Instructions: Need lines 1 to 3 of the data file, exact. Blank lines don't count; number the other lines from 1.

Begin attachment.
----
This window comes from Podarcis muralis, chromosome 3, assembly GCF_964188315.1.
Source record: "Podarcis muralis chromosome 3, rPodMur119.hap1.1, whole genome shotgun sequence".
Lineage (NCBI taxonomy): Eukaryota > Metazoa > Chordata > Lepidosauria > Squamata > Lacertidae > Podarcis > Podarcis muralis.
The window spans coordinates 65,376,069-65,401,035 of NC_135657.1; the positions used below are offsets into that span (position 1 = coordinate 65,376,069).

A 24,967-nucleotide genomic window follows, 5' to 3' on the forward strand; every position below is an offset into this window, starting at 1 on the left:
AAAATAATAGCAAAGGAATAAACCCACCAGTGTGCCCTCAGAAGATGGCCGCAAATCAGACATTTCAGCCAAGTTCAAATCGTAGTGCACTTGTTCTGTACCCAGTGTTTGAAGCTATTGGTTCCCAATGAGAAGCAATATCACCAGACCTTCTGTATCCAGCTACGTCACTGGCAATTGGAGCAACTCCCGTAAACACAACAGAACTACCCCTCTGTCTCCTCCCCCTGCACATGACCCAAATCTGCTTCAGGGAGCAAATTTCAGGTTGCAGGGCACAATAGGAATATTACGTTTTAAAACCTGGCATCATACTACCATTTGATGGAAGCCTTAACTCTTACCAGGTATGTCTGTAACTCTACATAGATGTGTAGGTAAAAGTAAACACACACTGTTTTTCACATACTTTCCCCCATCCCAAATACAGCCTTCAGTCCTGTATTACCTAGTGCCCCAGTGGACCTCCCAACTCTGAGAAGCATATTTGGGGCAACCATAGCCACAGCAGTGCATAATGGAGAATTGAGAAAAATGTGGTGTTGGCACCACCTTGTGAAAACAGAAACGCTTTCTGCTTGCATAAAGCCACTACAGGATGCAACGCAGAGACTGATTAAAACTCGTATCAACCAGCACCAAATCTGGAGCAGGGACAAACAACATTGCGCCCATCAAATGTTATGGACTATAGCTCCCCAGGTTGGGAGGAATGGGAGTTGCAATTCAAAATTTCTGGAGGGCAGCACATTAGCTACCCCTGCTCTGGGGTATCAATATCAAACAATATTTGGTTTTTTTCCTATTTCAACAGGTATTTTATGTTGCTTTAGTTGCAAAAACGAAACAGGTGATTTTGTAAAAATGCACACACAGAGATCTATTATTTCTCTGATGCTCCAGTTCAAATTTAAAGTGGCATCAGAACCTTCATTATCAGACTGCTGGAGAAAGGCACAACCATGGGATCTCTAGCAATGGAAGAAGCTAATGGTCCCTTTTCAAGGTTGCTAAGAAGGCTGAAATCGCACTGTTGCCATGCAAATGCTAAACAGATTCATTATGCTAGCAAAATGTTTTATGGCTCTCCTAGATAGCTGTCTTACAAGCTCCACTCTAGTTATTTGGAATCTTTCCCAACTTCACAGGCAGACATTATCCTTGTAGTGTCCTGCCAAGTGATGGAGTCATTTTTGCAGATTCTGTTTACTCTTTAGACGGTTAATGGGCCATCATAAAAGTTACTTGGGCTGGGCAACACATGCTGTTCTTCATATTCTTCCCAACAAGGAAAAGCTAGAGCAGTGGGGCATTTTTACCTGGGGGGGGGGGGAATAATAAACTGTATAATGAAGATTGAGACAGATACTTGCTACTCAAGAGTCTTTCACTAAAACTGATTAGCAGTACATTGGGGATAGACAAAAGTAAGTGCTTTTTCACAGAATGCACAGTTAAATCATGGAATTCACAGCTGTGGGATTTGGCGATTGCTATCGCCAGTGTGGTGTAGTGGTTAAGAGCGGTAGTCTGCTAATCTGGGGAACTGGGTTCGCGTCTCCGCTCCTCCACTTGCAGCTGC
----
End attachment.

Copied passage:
This window comes from Podarcis muralis, chromosome 3, assembly GCF_964188315.1.
Source record: "Podarcis muralis chromosome 3, rPodMur119.hap1.1, whole genome shotgun sequence".
Lineage (NCBI taxonomy): Eukaryota > Metazoa > Chordata > Lepidosauria > Squamata > Lacertidae > Podarcis > Podarcis muralis.